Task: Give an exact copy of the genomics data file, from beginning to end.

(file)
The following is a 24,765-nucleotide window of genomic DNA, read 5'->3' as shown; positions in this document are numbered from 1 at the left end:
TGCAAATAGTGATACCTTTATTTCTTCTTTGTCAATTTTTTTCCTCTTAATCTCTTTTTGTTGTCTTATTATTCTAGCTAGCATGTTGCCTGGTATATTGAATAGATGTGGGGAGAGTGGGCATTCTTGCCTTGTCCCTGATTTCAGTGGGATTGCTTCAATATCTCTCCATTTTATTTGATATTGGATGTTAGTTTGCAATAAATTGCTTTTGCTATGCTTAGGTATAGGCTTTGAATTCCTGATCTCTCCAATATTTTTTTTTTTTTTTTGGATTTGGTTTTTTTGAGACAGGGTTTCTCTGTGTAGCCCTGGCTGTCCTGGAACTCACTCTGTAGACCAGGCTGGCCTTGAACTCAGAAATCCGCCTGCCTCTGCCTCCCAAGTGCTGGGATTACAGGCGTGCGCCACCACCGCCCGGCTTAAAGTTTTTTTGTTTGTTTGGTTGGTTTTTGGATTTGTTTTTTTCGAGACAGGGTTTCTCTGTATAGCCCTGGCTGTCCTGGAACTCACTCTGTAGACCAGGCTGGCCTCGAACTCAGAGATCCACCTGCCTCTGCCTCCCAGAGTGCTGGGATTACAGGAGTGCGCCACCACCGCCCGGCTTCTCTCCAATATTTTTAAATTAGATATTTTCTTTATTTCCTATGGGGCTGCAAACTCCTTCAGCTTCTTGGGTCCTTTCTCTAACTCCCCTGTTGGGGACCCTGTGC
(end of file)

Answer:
The following is a 24,765-nucleotide window of genomic DNA, read 5'->3' as shown; positions in this document are numbered from 1 at the left end:
TGCAAATAGTGATACCTTTATTTCTTCTTTGTCAATTTTTTTCCTCTTAATCTCTTTTTGTTGTCTTATTATTCTAGCTAGCATGTTGCCTGGTATATTGAATAGATGTGGGGAGAGTGGGCATTCTTGCCTTGTCCCTGATTTCAGTGGGATTGCTTCAATATCTCTCCATTTTATTTGATATTGGATGTTAGTTTGCAATAAATTGCTTTTGCTATGCTTAGGTATAGGCTTTGAATTCCTGATCTCTCCAATATTTTTTTTTTTTTTTTGGATTTGGTTTTTTTGAGACAGGGTTTCTCTGTGTAGCCCTGGCTGTCCTGGAACTCACTCTGTAGACCAGGCTGGCCTTGAACTCAGAAATCCGCCTGCCTCTGCCTCCCAAGTGCTGGGATTACAGGCGTGCGCCACCACCGCCCGGCTTAAAGTTTTTTTGTTTGTTTGGTTGGTTTTTGGATTTGTTTTTTTCGAGACAGGGTTTCTCTGTATAGCCCTGGCTGTCCTGGAACTCACTCTGTAGACCAGGCTGGCCTCGAACTCAGAGATCCACCTGCCTCTGCCTCCCAGAGTGCTGGGATTACAGGAGTGCGCCACCACCGCCCGGCTTCTCTCCAATATTTTTAAATTAGATATTTTCTTTATTTCCTATGGGGCTGCAAACTCCTTCAGCTTCTTGGGTCCTTTCTCTAACTCCCCTGTTGGGGACCCTGTGC